Supporting 'Double-Blind Clinical Trials

Avoiding Wishful Thinking Over New Drugs - More Trials Should Be Double-Blinded Say Cancer Experts

Source: Mario Negri Institute, Milan 03/13/2002

Italian researchers have urged that doctors should, wherever possible, be 'blinded' to which drug a patient is receiving in a trial when the endpoint involves subjective judgments by the investigators.

They believe it would lessen the risk of wishful thinking - an unconscious tendency by doctors to expect new drugs to perform better than the older ones they are being tested against.

This perception of a drug's effectiveness was named 'wish bias', when it was first reported more than a decade ago. In a report published in the March 2002 issue of Annals of Oncology, the research team says it may help to explain why the response rate of tumors to a new drug decreased over time.

Dr Roldano Fossati and colleagues from the Mario Negri Institute in Milan combed through the results of 29 randomized trials that took place between 1975 and 1999. They analyzed the response rate of 2,234 women with advanced breast cancer who had been in the arms of the trials using the anti-cancer drug, doxorubicin (Adriamycin). They extracted the global (i.e. complete plus partial) response rate from all the trials.

"We found that every five years there was a 11 percent relative decrease in the odds of a global response and most of this decrease was in the partial response rate, where evaluation involves more subjective judgment than is involved in determining complete response," said Dr Fossati.

Of the 29 studies they investigated, only one had used a double blind** approach, and in two studies patients' records were just externally audited.

"In these situations a bias due to financial and academic conflicts of interest or more subtle forms of 'wish bias' could easily arise and account for an impression that when a drug is new it does better," said Dr Fossati.

The team carried out the assessment of the 29 studies to test their hypothesis that doctors' unconscious favorable attitudes to new treatments may result in a tendency to overestimate their efficacy. They chose doxorubicin because it had been used alone or in combination since the early 1970s and was still widely used as a comparison against which to evaluate new breast cancer drugs.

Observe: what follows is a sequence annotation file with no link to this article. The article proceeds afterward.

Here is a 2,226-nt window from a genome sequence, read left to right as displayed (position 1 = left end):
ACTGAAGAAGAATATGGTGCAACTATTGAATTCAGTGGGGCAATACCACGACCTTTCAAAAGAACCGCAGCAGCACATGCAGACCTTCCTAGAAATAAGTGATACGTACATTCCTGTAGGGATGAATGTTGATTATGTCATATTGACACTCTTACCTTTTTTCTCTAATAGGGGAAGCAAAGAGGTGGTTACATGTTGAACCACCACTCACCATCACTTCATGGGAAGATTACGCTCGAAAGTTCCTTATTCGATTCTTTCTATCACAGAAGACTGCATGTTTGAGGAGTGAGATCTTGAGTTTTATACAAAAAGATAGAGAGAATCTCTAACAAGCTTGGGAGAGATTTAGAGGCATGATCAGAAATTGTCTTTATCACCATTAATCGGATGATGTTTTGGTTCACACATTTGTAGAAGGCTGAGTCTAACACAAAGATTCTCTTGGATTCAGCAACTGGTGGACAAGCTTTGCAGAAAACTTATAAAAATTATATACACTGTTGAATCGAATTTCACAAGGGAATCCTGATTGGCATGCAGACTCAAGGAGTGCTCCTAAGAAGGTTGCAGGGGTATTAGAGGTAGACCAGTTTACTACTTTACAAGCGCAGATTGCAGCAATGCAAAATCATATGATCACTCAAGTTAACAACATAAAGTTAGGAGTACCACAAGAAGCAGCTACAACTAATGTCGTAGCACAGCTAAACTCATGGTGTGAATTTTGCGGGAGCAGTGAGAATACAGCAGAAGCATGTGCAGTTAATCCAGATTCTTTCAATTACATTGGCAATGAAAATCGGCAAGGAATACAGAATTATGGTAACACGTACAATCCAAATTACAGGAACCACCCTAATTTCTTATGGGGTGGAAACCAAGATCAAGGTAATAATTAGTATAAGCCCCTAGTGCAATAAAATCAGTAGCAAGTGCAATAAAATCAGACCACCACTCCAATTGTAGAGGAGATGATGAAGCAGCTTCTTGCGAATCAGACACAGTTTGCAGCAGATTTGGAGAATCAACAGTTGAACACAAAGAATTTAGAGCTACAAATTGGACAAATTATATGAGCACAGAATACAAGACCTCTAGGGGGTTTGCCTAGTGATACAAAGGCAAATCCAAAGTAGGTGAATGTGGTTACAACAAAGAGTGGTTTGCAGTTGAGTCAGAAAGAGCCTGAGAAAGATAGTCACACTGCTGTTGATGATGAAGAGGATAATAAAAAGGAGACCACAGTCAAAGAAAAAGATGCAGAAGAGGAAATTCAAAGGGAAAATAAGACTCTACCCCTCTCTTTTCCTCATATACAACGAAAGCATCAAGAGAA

"Under the effect of the biases we describe we would expect to observe a declining response rate to doxorubicin that was still detectable after taking into account changes in disease management over time," said Dr Fossati.

This was what the research team found, although Dr Fossati stressed that results should be interpreted within the context of the limitations to the study, which was that they looked at only one drug (doxorubicin) in one clinical context (advanced breast cancer).

According to Dr Fossati, blinding is uncommon in these types of clinical trials. In an earlier meta-analysis by the Milan team of 189 trials involving chemotherapy and hormone therapy for metastatic breast cancer, only six involved blind evaluation and only 23 trials had involved independent or extramural assessment. There was no reason to suppose that these were not typical of cancer drug trials.

"Since indirect evidence for the existence of a wish bias emerged from our analysis, we believe that blinding should be strongly recommended for any subjective endpoint assessment such as response, time to progression of disease and so on, and the search for this kind of bias should be unremitting in order to push the medical research community to guarantee objectivity and maintain public confidence."

* Does a drug do better when it's new? R. Fossati et al. Annals of Oncology. Vol. 13. No. 3. pp 470-473.

** A double-blind trial is one where neither doctors nor patients know which treatment the patients are receiving.

Ann's NOTE: Advocate Kay Dickersin has suggested that these trials should be called 'masked' so that blind people are not trivialized by the language.

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